Back to nature: The wild history of landscape photography
With a Nokia Lumia 1020 and a prize trip to Puerto Rico with National Geographic photographer Stephen Alvarez up for grabs, it’s a fantastic opportunity for budding photographers.
To help you get some inspiration for landscape photo needed to enter, we’ve taken a look at this particular genre’s story. You probably won’t be surprised to discover, landscapes and photography share a long history. In fact, landscapes are some of the first ever subjects of any photograph. (Particularly if your definition of a landscape includes cityscapes.)
Drawn Out Exposures
Back in 1826 when Joseph Nicéphore Niépce took what is widely regarded as being the first photograph, the exposure time for his image was an astonishing eight hours! Jump forward a further 12 years, to 1838, and Louis-Jacques-Mandé Daguerre took the first photographic image of a human being. However, even Daguerre’s historic photograph was more by chance than design; ‘Boulevard de Temple’ is a long range shot of a Parisian street scene and just happened to catch a man having his shoes shined. Since the photograph had a ten minute exposure time, only this man who was standing still was captured on the plate. All other movement was blurred into invisibility.
So, this early technical restraint of very long exposure times meant that photographers mostly had to work with static subjects and cityscapes and landscapes were two obvious examples.
However, one problem the early photographers encountered was that many people saw photography as a simple mechanical device and not an art form. This was also added to by the arrival of the ‘affordable’ hand held Kodak cameras. Now, almost anyone could be a ‘photographer’. This lead many photographers into developing a manipulated style of imagery known as ‘Pictorialism’. Pictorialist photos were often intentionally blurry (read impressionistic) and deliberately labour intensive. The idea was to show that artistic expression rose above the mechanical process.
It’s in the Details!
However, it wasn’t all fuzzy edges and dreamy viewpoints. In Cincinnati in 1848, two photographers, Charles Fontayne and William S. Porter were capturing astonishing levels of detail in their panoramic Daguerreotypes of the towns’ waterfront. These eight 6.5” by 8.5” images have recently been digitally restored demonstrating amazing levels of detail.
Into the 20th century and the most famous landscape photographers have predominantly come from the USA. Perhaps this is due to the growing influence of American cultural produce, the frontier myths and their dominant place in cinema that has helped promote the idea of the power and mystery of the American landscape.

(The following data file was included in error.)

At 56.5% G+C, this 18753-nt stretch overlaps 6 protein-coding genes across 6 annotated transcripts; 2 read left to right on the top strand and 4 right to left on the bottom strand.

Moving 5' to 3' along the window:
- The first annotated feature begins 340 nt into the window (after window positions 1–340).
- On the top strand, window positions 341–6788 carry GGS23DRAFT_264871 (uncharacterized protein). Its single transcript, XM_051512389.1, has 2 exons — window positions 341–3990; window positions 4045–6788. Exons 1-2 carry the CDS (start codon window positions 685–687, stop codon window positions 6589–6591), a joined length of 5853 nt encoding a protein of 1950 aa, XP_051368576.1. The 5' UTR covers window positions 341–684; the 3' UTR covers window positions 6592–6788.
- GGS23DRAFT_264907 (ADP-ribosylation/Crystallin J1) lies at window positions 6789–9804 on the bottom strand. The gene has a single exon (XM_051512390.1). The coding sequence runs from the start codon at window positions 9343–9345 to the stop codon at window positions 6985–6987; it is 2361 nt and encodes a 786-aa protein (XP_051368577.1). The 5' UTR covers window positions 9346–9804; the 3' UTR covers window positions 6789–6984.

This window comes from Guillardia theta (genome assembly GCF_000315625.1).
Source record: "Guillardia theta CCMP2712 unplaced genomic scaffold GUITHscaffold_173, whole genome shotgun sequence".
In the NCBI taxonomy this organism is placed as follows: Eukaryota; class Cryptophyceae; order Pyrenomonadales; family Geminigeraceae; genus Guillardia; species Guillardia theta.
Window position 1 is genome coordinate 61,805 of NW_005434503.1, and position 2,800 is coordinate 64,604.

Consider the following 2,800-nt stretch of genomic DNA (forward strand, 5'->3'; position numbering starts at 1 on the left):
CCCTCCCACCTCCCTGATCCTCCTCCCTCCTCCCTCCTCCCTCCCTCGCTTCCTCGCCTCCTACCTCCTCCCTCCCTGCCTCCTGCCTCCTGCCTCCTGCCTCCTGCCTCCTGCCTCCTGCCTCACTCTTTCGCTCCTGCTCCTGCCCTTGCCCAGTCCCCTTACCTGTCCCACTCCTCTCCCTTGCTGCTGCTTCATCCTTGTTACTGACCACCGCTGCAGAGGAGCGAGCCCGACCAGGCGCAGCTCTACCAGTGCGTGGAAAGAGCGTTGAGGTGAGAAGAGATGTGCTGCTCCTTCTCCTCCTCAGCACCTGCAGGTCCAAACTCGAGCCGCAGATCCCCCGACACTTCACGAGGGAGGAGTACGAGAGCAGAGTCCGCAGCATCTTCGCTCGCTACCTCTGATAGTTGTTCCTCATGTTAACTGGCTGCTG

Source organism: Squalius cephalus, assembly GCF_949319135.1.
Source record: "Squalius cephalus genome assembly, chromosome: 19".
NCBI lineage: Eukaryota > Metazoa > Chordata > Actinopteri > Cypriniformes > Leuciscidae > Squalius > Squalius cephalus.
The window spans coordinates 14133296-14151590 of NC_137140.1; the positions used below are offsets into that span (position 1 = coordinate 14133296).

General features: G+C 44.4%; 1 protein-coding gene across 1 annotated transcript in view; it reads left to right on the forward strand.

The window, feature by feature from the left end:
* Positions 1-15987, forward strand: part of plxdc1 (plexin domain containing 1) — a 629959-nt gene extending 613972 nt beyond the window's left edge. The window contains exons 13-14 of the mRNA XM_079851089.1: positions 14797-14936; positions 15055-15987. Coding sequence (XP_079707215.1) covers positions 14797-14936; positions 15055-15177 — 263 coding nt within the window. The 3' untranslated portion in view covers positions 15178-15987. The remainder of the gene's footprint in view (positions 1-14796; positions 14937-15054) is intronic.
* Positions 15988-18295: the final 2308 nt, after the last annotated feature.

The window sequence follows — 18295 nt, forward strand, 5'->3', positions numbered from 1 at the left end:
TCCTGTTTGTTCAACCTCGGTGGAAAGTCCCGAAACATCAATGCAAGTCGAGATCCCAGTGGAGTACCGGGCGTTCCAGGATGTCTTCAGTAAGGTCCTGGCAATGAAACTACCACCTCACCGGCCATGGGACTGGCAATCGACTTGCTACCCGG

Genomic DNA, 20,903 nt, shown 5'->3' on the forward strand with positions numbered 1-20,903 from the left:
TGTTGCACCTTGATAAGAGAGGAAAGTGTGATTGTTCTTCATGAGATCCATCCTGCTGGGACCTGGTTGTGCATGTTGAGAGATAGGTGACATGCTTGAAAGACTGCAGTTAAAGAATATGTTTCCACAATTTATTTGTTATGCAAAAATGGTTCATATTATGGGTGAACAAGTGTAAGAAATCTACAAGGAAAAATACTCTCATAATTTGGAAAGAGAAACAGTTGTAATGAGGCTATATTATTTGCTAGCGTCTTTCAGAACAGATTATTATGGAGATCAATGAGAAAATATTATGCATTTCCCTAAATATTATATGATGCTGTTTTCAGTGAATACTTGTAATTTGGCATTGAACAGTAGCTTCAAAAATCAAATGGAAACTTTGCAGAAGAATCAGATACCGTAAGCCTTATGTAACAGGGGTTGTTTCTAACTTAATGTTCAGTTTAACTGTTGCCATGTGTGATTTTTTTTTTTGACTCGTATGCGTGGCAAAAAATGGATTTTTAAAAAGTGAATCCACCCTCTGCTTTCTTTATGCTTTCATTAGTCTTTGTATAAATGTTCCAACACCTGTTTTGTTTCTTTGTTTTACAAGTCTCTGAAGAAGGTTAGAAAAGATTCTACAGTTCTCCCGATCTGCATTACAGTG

At the top of the tree, so to speak, is the legendary Ansel Adams (1902 -1984). Adams was deeply concerned with the natural world and as well as it being the subject of his work, he was a dedicated environmentalist who encouraged people to take care of their planet. He worked mainly in black and white and captured the American West in stunning and dramatic imagery.
Inevitably, photography always has part of its existence defined by painting and as Modernism arrived in architecture and the ‘fine arts’, so it also influenced photography. The composition and depths of field in landscape photography – such as those by Edward Weston (1886 – 1958) – can be seen to reflect abstract painting.
Life Through a Lens. And a Window
The John Simon Guggenheim Memorial Foundation (added to the post War boom and the availability of cars) also helped many photographers explore their native landscapes. Everyone from Garry Winogrand to Robert Frank to Stephen Shore and Lee Friedlander took off across America in their station wagons and documented their journeys.
Unlike the timeless almost painterly nature of earlier landscape photography, these artists treated the enormity of the world in front of them with a more snapshot viewpoint. In some cases this literally included showing the landscape through the car windshield or rear view mirror. The American landscape seen as one momentous drive-through movie!
As you can see, landscape photography has a beautiful history. If you’d like to make your mark on it, why not enter our Photograph for Nokia in Puerto Rico Competition? The competition closes at 10am on October 10, so you’ve still got plenty of time to heading to Talenthouse to upload your entry.
In the meantime, we’d love to hear which of these showcased photographers you love best.